(There is such fodder for critical discussion, such a forest of ambiguity to explore, that the proceedings of a 1999 UBC symposium will appear this spring in the extensive Bill Reid and Beyond: Expanding on Modern Native Art [Douglas & McIntyre, $45], edited by Karen Duffek and Charlotte Townsend-Gault.)
None of these multiplicities were lost on Reid, who died in 1998. In his long journey back to the Haida side of his roots, he encountered criticism, particularly for cultural appropriation, and met it head-on. "Are we involved in exploiting the culture"? Reid wondered during a 1983 panel discussion at the Royal British Columbia Museum, a transcript of which is reprinted in Solitary Raven. "The question is one which has bothered me ever since I started doing this thing. It doesn't bother me very much most of the time, but it nags. I'm in the business of creating objects, borrowing from the work of my predecessors, with whom I have a very tenuous connection. I'm to all intents and purposes a good WASP Canadian. I look like one, I have the upbringing of one, I've never lived in native surroundings. I've visited a lot, and I know a lot of people and have learned what I can of it. All I can say is that, a long time ago, the art got a hold of me and possessed me, and I've found it impossible to give up."
All of the above and more could make its way into Friday's lecture--Bringhurst is keeping the range of topics open until the last moment--but he says there are some restrictions, such as no accompanying visuals: "I don't want this to turn into a slide show where we all say, 'Oh, isn't that nice.' I'm going to hope that people have already had that experience [of seeing Reid's work] and we can go on now to talk about what does this mean. Bill certainly had his share of praise and adulation in death, as he did in life, but some of the responses have been so nasty one has to ask, 'Where is the problem? Where is the infection?' "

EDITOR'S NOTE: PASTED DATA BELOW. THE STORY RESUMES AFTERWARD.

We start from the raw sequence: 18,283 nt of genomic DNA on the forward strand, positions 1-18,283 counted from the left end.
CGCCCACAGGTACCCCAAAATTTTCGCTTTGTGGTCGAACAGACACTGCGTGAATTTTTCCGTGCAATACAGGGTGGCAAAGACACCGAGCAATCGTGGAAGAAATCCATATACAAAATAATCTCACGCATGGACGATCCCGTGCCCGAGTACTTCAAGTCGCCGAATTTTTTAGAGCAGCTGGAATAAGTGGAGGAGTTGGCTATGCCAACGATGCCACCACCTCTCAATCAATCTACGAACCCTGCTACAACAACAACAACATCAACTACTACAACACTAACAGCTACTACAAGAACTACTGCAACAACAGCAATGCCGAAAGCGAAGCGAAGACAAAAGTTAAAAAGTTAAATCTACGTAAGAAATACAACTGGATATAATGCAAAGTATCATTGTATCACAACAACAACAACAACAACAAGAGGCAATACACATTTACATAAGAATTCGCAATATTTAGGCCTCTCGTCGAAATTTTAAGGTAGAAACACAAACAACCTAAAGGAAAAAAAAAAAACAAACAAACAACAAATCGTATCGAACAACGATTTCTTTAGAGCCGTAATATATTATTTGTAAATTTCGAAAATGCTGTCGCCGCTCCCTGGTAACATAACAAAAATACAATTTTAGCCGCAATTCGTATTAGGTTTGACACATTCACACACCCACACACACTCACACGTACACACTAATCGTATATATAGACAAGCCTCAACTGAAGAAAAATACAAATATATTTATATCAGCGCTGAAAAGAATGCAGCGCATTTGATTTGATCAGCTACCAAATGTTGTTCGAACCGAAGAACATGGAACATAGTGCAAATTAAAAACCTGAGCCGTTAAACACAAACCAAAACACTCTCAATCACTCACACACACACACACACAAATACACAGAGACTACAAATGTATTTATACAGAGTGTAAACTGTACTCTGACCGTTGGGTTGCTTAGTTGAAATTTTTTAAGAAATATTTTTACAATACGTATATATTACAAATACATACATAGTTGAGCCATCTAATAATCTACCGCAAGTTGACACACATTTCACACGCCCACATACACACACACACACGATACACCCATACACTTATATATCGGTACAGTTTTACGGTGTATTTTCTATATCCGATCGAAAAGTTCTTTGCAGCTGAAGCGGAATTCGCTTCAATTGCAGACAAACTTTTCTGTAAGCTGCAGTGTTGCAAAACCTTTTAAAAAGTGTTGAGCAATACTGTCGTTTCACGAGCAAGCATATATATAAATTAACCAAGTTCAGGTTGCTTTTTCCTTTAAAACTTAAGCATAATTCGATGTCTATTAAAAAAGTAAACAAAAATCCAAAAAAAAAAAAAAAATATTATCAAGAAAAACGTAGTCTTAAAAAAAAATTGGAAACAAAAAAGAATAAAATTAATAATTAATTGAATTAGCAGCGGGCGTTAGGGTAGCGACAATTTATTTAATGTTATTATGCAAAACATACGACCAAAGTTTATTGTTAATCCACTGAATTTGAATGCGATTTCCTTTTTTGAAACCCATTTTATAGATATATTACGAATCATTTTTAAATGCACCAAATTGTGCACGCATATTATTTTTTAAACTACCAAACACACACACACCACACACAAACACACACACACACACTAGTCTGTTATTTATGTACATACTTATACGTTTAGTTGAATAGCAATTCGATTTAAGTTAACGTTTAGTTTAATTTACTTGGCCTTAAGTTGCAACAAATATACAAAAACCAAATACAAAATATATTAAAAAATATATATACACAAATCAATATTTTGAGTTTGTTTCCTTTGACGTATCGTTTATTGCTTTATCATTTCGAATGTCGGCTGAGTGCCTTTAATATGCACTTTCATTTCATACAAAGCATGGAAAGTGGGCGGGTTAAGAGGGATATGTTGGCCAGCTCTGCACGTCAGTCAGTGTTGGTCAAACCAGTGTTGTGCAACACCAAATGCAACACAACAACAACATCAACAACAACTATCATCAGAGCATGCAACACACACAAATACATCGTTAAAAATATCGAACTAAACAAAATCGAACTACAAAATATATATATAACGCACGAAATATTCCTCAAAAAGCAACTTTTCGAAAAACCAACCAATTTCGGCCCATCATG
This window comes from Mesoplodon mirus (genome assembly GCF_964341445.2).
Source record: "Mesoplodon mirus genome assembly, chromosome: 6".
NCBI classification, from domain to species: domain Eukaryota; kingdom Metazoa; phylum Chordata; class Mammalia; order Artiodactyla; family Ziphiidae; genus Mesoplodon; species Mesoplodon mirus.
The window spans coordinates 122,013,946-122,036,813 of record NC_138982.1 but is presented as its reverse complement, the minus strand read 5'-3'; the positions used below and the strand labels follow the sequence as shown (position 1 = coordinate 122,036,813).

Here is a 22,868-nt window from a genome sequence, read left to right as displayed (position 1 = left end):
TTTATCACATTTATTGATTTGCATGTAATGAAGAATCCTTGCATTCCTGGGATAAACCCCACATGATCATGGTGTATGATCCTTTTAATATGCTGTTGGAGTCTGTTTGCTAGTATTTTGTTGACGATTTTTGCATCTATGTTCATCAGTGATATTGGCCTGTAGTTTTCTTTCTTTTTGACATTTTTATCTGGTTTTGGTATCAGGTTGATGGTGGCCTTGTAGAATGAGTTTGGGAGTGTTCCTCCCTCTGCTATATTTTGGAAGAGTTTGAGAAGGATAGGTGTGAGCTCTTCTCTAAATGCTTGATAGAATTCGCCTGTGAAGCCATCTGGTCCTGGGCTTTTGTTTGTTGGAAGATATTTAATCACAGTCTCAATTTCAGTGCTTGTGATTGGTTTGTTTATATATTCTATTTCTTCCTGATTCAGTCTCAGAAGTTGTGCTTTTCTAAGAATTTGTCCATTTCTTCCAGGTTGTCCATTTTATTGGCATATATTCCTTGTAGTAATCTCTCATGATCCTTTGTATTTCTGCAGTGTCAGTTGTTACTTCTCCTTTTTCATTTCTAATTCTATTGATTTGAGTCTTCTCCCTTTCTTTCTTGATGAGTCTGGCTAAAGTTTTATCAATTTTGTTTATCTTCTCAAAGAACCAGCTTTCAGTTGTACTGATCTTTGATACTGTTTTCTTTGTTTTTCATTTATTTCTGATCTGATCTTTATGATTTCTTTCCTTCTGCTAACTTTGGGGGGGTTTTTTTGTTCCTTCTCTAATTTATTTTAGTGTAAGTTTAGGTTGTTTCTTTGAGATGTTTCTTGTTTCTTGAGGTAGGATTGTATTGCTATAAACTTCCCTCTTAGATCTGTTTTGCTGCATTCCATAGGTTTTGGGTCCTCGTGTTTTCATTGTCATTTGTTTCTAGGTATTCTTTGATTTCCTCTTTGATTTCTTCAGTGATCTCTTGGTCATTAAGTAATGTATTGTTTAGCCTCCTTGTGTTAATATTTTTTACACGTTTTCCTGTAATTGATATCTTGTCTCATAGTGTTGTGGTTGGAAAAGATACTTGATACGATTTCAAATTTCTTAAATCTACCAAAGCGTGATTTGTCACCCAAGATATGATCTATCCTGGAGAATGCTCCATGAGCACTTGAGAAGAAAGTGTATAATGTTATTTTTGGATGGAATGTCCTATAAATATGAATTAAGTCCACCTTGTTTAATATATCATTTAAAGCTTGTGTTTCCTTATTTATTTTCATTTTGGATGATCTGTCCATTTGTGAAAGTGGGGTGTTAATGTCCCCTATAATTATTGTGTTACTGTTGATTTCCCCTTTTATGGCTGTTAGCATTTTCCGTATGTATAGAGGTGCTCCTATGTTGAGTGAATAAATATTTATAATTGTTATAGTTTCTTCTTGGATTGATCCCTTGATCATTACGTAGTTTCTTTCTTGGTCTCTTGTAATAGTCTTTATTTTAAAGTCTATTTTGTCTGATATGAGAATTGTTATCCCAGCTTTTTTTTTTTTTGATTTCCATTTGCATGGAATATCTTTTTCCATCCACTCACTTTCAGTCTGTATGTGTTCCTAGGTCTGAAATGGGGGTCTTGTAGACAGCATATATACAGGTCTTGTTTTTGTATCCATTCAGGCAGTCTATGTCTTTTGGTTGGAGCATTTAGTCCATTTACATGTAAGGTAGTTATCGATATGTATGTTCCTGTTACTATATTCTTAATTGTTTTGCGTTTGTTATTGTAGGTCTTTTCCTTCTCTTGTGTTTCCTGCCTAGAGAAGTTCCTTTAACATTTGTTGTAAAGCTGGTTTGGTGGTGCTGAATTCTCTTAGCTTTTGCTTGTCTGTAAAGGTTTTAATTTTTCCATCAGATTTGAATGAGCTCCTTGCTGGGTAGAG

Harking back to Tippett, Bringhurst speaks without rancour (Noah Richler, one of Bringhurst's most steadfast backers, once described him as "a tall, brooding, self-contained figure who speaks quietly and gravely"): "A bad book, a failed book, is like a virus. It takes something away from you you never get back. In the case of a bad book, it's the opportunity a part of the population will never again have. If the one book they happen to read doesn't tell them the truth or doesn't tell them what is useful to know, then it's a crime."
Bringhurst hopes to persuade the audience of his own view of Reid's work and life, in part by pointing out the complexity of the persona that arose from the interaction between the two. "But every artist does that," he argues, "and in fact every human being who lives long enough becomes a mask, whatever we are: we become journalists or artists or train conductors or whatever we are; we become obligated to our families, our friends; we join political parties; we form opinions... We become masks of ourselves. Artists learn how to put those masks to work."
With diligence and reverence, Bringhurst seeks to prise off these masks, to hold them out for our appreciation and understanding, to allow us a glimpse through the eyes of someone who saw the world in a way that it will never be seen again.
Finding Home: The Legacy of Bill Reid begins this Friday (February 6) at 7 p.m. at the First Nations House of Learning (1985 West Mall, UBC). For tickets, $18, call 604-822-1444.